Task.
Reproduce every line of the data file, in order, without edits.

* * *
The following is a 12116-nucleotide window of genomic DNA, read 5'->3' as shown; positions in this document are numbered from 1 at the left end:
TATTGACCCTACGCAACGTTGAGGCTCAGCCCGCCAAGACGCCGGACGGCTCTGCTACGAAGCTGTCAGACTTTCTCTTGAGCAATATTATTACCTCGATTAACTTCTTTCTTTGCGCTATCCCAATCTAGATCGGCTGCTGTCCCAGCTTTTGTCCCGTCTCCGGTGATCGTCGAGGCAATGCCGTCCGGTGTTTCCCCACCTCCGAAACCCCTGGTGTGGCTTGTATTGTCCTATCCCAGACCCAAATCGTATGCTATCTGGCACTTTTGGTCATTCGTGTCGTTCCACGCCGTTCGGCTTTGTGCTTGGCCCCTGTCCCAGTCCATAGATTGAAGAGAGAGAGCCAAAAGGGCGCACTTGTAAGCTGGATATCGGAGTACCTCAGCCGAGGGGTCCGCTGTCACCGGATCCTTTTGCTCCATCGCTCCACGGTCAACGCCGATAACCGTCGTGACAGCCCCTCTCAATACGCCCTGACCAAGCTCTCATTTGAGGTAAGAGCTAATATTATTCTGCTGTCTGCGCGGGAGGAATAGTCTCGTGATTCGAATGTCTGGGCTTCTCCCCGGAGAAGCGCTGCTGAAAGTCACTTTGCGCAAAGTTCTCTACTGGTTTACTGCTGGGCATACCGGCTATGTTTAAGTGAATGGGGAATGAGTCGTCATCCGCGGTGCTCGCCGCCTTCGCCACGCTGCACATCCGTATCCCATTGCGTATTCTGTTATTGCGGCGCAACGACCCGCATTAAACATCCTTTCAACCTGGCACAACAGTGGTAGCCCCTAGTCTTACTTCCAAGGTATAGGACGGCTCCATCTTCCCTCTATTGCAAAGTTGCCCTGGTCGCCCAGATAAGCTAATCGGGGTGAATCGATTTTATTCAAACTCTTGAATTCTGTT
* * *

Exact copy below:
The following is a 12116-nucleotide window of genomic DNA, read 5'->3' as shown; positions in this document are numbered from 1 at the left end:
TATTGACCCTACGCAACGTTGAGGCTCAGCCCGCCAAGACGCCGGACGGCTCTGCTACGAAGCTGTCAGACTTTCTCTTGAGCAATATTATTACCTCGATTAACTTCTTTCTTTGCGCTATCCCAATCTAGATCGGCTGCTGTCCCAGCTTTTGTCCCGTCTCCGGTGATCGTCGAGGCAATGCCGTCCGGTGTTTCCCCACCTCCGAAACCCCTGGTGTGGCTTGTATTGTCCTATCCCAGACCCAAATCGTATGCTATCTGGCACTTTTGGTCATTCGTGTCGTTCCACGCCGTTCGGCTTTGTGCTTGGCCCCTGTCCCAGTCCATAGATTGAAGAGAGAGAGCCAAAAGGGCGCACTTGTAAGCTGGATATCGGAGTACCTCAGCCGAGGGGTCCGCTGTCACCGGATCCTTTTGCTCCATCGCTCCACGGTCAACGCCGATAACCGTCGTGACAGCCCCTCTCAATACGCCCTGACCAAGCTCTCATTTGAGGTAAGAGCTAATATTATTCTGCTGTCTGCGCGGGAGGAATAGTCTCGTGATTCGAATGTCTGGGCTTCTCCCCGGAGAAGCGCTGCTGAAAGTCACTTTGCGCAAAGTTCTCTACTGGTTTACTGCTGGGCATACCGGCTATGTTTAAGTGAATGGGGAATGAGTCGTCATCCGCGGTGCTCGCCGCCTTCGCCACGCTGCACATCCGTATCCCATTGCGTATTCTGTTATTGCGGCGCAACGACCCGCATTAAACATCCTTTCAACCTGGCACAACAGTGGTAGCCCCTAGTCTTACTTCCAAGGTATAGGACGGCTCCATCTTCCCTCTATTGCAAAGTTGCCCTGGTCGCCCAGATAAGCTAATCGGGGTGAATCGATTTTATTCAAACTCTTGAATTCTGTT